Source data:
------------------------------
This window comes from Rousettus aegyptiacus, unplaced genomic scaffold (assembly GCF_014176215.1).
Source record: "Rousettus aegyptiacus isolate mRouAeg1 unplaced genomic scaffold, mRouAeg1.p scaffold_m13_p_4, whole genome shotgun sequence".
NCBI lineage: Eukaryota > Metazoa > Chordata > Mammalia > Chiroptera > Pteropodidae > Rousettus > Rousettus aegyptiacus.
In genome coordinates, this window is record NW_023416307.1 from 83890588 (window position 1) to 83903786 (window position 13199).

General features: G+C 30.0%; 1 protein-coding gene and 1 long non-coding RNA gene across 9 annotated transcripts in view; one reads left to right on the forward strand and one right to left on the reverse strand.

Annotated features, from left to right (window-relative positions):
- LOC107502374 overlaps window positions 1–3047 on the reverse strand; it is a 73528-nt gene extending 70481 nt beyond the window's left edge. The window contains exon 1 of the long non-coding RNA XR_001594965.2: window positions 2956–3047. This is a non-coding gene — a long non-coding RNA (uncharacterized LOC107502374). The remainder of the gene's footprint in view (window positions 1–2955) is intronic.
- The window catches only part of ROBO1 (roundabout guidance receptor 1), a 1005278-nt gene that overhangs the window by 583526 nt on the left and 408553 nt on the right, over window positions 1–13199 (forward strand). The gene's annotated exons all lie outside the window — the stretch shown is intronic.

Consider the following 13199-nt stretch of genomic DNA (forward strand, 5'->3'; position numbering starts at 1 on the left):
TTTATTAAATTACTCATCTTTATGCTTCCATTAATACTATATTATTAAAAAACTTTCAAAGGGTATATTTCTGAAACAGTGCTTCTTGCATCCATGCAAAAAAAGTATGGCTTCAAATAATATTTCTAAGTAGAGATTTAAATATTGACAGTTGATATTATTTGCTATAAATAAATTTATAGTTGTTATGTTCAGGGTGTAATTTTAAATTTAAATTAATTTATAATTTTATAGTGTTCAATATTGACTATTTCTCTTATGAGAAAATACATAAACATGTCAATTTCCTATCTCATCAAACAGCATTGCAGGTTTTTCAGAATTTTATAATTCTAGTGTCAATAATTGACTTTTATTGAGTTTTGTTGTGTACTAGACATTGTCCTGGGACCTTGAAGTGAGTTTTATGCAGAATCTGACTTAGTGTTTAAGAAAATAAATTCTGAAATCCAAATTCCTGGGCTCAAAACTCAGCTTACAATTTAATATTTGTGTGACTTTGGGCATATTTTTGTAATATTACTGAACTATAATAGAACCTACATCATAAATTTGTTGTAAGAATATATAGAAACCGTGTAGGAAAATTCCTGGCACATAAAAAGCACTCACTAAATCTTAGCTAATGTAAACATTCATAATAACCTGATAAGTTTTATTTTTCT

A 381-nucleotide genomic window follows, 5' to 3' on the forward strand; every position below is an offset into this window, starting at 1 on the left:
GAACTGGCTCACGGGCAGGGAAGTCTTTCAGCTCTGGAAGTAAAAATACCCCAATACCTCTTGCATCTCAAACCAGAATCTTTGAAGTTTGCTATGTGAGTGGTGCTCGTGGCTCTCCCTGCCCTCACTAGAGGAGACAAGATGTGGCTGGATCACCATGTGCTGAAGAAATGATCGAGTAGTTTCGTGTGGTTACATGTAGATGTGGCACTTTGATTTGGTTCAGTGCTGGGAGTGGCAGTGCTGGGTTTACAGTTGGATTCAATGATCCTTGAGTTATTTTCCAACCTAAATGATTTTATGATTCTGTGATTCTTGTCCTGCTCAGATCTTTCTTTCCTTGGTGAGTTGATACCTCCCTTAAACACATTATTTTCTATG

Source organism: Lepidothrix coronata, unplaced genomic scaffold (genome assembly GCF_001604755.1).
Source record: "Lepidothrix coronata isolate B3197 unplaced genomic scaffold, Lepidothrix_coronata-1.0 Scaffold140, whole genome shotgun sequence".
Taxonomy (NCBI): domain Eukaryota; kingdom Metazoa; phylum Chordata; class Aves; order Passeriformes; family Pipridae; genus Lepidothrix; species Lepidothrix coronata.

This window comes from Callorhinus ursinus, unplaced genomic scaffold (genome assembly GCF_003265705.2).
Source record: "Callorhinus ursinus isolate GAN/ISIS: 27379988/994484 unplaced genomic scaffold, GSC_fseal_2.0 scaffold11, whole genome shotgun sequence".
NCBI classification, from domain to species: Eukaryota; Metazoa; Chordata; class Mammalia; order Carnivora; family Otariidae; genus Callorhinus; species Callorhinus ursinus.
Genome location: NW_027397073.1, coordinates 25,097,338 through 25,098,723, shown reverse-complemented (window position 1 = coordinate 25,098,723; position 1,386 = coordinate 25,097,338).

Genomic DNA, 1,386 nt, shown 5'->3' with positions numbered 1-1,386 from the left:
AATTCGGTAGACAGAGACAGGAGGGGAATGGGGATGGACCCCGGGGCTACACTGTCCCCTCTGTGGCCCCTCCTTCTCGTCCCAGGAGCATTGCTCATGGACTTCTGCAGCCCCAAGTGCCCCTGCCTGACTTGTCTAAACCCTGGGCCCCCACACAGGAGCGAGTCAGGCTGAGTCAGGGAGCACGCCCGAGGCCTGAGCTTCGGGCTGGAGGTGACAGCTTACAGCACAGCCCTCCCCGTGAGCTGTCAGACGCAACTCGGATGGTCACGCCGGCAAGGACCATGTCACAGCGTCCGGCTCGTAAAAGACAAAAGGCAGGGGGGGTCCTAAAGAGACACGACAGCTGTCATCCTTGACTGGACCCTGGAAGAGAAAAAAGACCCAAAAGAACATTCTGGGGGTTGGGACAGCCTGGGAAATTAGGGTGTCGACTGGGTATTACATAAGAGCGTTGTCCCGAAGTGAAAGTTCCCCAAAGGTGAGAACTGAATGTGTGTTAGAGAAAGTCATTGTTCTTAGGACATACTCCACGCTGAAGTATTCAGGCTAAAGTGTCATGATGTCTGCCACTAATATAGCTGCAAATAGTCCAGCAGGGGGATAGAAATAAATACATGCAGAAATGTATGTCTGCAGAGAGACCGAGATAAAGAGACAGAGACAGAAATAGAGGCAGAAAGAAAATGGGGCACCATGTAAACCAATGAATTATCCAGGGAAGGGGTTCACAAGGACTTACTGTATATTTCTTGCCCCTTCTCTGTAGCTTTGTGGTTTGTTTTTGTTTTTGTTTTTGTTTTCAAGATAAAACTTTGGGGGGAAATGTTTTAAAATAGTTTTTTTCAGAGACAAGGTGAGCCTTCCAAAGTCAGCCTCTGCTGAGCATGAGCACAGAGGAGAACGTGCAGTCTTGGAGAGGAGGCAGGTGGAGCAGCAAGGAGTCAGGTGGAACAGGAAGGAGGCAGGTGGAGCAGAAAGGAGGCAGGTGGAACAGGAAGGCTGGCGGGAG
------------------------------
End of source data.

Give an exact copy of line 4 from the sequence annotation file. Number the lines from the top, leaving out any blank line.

In genome coordinates, this window is record NW_023416307.1 from 83890588 (window position 1) to 83903786 (window position 13199).